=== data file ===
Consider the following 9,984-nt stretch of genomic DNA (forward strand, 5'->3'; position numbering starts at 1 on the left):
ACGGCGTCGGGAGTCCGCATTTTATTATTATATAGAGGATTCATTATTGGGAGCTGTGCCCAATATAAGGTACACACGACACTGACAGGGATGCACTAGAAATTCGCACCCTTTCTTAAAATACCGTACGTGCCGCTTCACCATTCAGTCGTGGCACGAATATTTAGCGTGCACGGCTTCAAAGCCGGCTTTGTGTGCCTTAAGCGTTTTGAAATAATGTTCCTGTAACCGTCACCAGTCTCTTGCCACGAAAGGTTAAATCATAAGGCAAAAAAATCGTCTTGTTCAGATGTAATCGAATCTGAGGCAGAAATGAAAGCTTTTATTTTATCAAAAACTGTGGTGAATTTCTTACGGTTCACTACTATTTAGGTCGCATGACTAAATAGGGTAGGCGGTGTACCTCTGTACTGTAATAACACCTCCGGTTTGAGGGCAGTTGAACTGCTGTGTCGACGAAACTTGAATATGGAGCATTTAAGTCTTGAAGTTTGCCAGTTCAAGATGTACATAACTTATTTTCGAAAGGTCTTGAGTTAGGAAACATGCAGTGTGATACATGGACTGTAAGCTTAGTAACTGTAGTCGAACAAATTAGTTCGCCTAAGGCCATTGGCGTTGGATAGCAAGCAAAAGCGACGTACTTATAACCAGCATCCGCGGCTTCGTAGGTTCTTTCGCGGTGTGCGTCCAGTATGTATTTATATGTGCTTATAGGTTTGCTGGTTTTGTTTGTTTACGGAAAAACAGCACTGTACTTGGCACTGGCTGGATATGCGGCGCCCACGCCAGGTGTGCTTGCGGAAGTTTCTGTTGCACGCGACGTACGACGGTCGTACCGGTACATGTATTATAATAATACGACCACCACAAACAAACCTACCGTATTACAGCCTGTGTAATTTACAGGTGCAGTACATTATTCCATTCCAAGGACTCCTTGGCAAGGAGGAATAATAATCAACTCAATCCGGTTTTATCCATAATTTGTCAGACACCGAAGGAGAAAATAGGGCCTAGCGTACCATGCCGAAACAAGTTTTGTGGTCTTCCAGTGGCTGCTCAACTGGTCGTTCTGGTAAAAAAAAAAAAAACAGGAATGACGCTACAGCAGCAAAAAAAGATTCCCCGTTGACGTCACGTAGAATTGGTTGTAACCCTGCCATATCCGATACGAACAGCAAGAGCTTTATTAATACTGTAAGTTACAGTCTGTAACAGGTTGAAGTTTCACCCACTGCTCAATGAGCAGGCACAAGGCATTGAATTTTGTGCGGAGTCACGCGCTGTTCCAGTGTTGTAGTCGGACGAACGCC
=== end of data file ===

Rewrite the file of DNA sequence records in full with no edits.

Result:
Consider the following 9,984-nt stretch of genomic DNA (forward strand, 5'->3'; position numbering starts at 1 on the left):
ACGGCGTCGGGAGTCCGCATTTTATTATTATATAGAGGATTCATTATTGGGAGCTGTGCCCAATATAAGGTACACACGACACTGACAGGGATGCACTAGAAATTCGCACCCTTTCTTAAAATACCGTACGTGCCGCTTCACCATTCAGTCGTGGCACGAATATTTAGCGTGCACGGCTTCAAAGCCGGCTTTGTGTGCCTTAAGCGTTTTGAAATAATGTTCCTGTAACCGTCACCAGTCTCTTGCCACGAAAGGTTAAATCATAAGGCAAAAAAATCGTCTTGTTCAGATGTAATCGAATCTGAGGCAGAAATGAAAGCTTTTATTTTATCAAAAACTGTGGTGAATTTCTTACGGTTCACTACTATTTAGGTCGCATGACTAAATAGGGTAGGCGGTGTACCTCTGTACTGTAATAACACCTCCGGTTTGAGGGCAGTTGAACTGCTGTGTCGACGAAACTTGAATATGGAGCATTTAAGTCTTGAAGTTTGCCAGTTCAAGATGTACATAACTTATTTTCGAAAGGTCTTGAGTTAGGAAACATGCAGTGTGATACATGGACTGTAAGCTTAGTAACTGTAGTCGAACAAATTAGTTCGCCTAAGGCCATTGGCGTTGGATAGCAAGCAAAAGCGACGTACTTATAACCAGCATCCGCGGCTTCGTAGGTTCTTTCGCGGTGTGCGTCCAGTATGTATTTATATGTGCTTATAGGTTTGCTGGTTTTGTTTGTTTACGGAAAAACAGCACTGTACTTGGCACTGGCTGGATATGCGGCGCCCACGCCAGGTGTGCTTGCGGAAGTTTCTGTTGCACGCGACGTACGACGGTCGTACCGGTACATGTATTATAATAATACGACCACCACAAACAAACCTACCGTATTACAGCCTGTGTAATTTACAGGTGCAGTACATTATTCCATTCCAAGGACTCCTTGGCAAGGAGGAATAATAATCAACTCAATCCGGTTTTATCCATAATTTGTCAGACACCGAAGGAGAAAATAGGGCCTAGCGTACCATGCCGAAACAAGTTTTGTGGTCTTCCAGTGGCTGCTCAACTGGTCGTTCTGGTAAAAAAAAAAAAAACAGGAATGACGCTACAGCAGCAAAAAAAGATTCCCCGTTGACGTCACGTAGAATTGGTTGTAACCCTGCCATATCCGATACGAACAGCAAGAGCTTTATTAATACTGTAAGTTACAGTCTGTAACAGGTTGAAGTTTCACCCACTGCTCAATGAGCAGGCACAAGGCATTGAATTTTGTGCGGAGTCACGCGCTGTTCCAGTGTTGTAGTCGGACGAACGCC